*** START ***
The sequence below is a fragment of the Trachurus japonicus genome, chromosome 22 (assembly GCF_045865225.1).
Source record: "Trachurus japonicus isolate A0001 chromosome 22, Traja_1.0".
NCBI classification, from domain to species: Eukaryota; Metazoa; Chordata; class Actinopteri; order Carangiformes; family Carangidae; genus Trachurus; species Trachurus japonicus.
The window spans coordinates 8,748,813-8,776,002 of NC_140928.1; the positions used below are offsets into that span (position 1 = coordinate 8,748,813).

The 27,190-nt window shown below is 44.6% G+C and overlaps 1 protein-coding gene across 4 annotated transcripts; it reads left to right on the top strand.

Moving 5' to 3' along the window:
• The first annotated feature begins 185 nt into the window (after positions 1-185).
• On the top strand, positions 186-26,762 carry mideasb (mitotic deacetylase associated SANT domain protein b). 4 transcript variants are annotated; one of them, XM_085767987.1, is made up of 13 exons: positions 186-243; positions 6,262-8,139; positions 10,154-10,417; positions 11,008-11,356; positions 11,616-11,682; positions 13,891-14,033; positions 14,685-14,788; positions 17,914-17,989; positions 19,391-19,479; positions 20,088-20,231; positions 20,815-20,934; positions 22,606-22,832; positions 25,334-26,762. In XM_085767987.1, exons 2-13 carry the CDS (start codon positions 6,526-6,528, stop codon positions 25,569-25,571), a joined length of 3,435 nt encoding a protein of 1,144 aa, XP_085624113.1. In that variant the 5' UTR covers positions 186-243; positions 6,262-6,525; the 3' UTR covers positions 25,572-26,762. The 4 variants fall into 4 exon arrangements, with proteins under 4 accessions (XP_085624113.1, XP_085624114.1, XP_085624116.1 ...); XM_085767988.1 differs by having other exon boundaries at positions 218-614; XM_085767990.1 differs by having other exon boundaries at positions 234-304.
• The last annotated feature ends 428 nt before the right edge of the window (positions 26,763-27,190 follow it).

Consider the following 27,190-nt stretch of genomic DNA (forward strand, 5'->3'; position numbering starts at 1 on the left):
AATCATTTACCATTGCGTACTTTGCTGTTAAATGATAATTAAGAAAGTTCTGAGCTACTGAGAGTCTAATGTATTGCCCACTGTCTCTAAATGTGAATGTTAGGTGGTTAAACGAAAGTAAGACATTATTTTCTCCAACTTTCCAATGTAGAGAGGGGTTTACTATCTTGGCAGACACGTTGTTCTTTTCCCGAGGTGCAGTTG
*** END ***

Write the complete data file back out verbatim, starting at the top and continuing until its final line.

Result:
The sequence below is a fragment of the Trachurus japonicus genome, chromosome 22 (assembly GCF_045865225.1).
Source record: "Trachurus japonicus isolate A0001 chromosome 22, Traja_1.0".
NCBI classification, from domain to species: Eukaryota; Metazoa; Chordata; class Actinopteri; order Carangiformes; family Carangidae; genus Trachurus; species Trachurus japonicus.
The window spans coordinates 8,748,813-8,776,002 of NC_140928.1; the positions used below are offsets into that span (position 1 = coordinate 8,748,813).

The 27,190-nt window shown below is 44.6% G+C and overlaps 1 protein-coding gene across 4 annotated transcripts; it reads left to right on the top strand.

Moving 5' to 3' along the window:
• The first annotated feature begins 185 nt into the window (after positions 1-185).
• On the top strand, positions 186-26,762 carry mideasb (mitotic deacetylase associated SANT domain protein b). 4 transcript variants are annotated; one of them, XM_085767987.1, is made up of 13 exons: positions 186-243; positions 6,262-8,139; positions 10,154-10,417; positions 11,008-11,356; positions 11,616-11,682; positions 13,891-14,033; positions 14,685-14,788; positions 17,914-17,989; positions 19,391-19,479; positions 20,088-20,231; positions 20,815-20,934; positions 22,606-22,832; positions 25,334-26,762. In XM_085767987.1, exons 2-13 carry the CDS (start codon positions 6,526-6,528, stop codon positions 25,569-25,571), a joined length of 3,435 nt encoding a protein of 1,144 aa, XP_085624113.1. In that variant the 5' UTR covers positions 186-243; positions 6,262-6,525; the 3' UTR covers positions 25,572-26,762. The 4 variants fall into 4 exon arrangements, with proteins under 4 accessions (XP_085624113.1, XP_085624114.1, XP_085624116.1 ...); XM_085767988.1 differs by having other exon boundaries at positions 218-614; XM_085767990.1 differs by having other exon boundaries at positions 234-304.
• The last annotated feature ends 428 nt before the right edge of the window (positions 26,763-27,190 follow it).

Consider the following 27,190-nt stretch of genomic DNA (forward strand, 5'->3'; position numbering starts at 1 on the left):
AATCATTTACCATTGCGTACTTTGCTGTTAAATGATAATTAAGAAAGTTCTGAGCTACTGAGAGTCTAATGTATTGCCCACTGTCTCTAAATGTGAATGTTAGGTGGTTAAACGAAAGTAAGACATTATTTTCTCCAACTTTCCAATGTAGAGAGGGGTTTACTATCTTGGCAGACACGTTGTTCTTTTCCCGAGGTGCAGTTG